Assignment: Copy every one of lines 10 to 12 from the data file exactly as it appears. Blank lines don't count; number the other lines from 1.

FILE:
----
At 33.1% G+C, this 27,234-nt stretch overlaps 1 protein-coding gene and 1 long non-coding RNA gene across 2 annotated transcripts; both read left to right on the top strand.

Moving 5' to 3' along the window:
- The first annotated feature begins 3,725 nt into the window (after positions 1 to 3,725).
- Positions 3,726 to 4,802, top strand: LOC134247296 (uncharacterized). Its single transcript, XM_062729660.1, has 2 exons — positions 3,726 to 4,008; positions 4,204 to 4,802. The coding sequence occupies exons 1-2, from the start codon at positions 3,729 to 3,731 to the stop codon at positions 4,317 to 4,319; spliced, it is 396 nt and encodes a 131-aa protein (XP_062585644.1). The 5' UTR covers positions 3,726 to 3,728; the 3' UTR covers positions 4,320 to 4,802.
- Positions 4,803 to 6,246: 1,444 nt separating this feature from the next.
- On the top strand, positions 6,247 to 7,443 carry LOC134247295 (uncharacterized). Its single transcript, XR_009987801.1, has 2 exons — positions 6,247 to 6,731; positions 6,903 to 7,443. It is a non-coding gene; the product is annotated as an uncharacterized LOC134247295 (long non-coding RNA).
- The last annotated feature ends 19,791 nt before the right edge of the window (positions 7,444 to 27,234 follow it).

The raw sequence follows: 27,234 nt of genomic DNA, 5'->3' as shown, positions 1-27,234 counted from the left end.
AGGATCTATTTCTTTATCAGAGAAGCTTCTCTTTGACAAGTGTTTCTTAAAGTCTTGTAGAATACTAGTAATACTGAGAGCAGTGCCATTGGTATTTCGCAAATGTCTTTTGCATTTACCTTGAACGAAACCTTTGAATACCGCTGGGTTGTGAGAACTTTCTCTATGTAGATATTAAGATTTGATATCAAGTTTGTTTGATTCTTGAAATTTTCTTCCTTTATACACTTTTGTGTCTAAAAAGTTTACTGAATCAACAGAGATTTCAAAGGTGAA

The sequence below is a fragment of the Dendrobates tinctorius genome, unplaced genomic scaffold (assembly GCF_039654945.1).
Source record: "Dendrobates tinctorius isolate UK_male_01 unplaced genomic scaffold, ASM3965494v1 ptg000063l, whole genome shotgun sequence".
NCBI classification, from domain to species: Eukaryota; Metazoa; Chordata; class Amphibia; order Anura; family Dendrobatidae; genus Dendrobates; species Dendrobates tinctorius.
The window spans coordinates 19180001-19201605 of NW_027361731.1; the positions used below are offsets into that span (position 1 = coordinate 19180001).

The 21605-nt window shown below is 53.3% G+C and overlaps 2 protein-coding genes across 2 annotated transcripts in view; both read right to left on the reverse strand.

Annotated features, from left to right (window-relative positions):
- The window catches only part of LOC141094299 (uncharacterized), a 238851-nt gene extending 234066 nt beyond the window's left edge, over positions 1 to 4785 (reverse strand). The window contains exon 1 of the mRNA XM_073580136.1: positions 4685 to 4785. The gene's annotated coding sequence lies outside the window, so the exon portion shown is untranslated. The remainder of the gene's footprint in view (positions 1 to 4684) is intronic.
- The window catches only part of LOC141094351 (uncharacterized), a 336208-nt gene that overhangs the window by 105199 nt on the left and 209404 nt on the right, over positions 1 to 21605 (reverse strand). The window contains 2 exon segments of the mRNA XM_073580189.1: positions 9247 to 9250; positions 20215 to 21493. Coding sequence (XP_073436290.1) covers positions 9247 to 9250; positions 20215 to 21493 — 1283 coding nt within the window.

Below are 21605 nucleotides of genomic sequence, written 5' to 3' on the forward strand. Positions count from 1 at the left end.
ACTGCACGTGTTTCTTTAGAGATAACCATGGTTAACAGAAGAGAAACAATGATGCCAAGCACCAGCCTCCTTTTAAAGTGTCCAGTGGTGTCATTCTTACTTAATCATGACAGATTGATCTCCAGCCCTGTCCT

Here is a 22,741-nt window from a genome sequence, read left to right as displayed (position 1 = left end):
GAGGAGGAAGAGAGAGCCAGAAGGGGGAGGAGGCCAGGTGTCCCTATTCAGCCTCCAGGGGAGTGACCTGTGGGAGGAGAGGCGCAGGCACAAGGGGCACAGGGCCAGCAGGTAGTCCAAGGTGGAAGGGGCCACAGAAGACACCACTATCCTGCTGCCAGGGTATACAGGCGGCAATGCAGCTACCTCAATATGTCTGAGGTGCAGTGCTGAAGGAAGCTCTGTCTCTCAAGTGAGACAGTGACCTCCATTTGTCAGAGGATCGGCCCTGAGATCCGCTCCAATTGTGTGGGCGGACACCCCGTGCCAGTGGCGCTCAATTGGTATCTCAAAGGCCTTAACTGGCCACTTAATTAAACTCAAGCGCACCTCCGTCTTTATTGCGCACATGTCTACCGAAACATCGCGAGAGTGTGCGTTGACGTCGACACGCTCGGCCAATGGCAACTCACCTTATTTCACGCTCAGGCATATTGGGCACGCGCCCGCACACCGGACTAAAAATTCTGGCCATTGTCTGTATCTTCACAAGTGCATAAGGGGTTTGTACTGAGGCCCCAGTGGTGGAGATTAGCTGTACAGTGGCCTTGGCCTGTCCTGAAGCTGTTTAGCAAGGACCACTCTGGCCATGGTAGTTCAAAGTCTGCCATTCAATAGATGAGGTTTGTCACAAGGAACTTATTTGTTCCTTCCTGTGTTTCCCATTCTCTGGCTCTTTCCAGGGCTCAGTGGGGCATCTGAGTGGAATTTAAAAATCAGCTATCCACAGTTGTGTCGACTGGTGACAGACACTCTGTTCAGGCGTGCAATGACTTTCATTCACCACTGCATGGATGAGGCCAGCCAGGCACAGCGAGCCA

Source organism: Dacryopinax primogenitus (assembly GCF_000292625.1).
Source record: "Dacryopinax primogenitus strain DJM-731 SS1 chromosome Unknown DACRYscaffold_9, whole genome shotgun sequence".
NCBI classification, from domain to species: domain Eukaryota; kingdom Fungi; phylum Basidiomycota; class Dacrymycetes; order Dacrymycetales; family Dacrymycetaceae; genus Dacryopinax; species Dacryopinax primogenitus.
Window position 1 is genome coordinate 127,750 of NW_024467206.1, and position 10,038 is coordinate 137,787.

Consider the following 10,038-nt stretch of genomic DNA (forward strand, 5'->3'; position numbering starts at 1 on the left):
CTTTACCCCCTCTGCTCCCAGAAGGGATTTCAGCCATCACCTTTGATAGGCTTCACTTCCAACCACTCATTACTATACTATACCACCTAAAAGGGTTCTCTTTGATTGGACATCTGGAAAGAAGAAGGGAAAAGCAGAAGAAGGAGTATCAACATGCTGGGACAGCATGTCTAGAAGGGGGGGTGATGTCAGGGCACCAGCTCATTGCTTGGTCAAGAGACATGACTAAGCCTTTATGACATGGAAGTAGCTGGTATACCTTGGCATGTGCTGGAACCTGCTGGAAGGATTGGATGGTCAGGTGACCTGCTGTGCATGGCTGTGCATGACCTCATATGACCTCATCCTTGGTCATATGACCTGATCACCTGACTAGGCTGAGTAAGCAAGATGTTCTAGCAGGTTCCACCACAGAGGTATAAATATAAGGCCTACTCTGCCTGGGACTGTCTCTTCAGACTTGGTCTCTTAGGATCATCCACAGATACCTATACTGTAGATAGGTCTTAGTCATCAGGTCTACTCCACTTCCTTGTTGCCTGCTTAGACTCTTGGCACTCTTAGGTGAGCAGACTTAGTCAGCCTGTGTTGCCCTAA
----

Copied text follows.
The sequence below is a fragment of the Dendrobates tinctorius genome, unplaced genomic scaffold (assembly GCF_039654945.1).
Source record: "Dendrobates tinctorius isolate UK_male_01 unplaced genomic scaffold, ASM3965494v1 ptg000063l, whole genome shotgun sequence".
NCBI classification, from domain to species: Eukaryota; Metazoa; Chordata; class Amphibia; order Anura; family Dendrobatidae; genus Dendrobates; species Dendrobates tinctorius.